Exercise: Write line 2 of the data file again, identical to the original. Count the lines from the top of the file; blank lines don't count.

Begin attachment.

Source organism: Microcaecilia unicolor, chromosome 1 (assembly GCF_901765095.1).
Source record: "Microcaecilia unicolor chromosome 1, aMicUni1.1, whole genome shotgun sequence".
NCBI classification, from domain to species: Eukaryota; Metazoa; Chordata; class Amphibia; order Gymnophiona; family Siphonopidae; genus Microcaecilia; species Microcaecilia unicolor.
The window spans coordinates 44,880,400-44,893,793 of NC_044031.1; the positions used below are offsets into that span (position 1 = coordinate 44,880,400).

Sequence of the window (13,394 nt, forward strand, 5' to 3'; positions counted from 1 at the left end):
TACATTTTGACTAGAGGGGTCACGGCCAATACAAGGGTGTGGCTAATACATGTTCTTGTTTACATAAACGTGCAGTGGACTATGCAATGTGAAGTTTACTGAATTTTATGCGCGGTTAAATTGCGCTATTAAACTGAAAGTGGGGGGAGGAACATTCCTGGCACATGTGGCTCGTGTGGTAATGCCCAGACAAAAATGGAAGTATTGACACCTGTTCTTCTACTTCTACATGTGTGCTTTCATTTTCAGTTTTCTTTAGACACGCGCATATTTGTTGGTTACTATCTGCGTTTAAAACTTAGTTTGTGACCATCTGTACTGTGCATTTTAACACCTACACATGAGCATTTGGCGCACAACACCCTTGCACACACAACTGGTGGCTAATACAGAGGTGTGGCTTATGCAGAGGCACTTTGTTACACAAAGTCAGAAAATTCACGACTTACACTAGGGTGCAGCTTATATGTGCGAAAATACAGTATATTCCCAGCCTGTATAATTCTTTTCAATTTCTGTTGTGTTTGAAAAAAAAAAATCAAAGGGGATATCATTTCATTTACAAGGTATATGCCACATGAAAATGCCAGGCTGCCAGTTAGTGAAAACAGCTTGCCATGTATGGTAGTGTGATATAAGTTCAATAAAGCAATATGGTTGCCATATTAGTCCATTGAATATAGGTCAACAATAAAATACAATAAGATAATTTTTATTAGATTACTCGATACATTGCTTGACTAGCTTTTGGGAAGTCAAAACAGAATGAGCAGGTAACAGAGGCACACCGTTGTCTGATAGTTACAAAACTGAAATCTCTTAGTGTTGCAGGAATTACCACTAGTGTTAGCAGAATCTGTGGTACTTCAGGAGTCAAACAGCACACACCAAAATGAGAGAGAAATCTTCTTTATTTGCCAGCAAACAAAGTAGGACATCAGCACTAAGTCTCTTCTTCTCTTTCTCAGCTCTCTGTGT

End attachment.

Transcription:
Source record: "Microcaecilia unicolor chromosome 1, aMicUni1.1, whole genome shotgun sequence".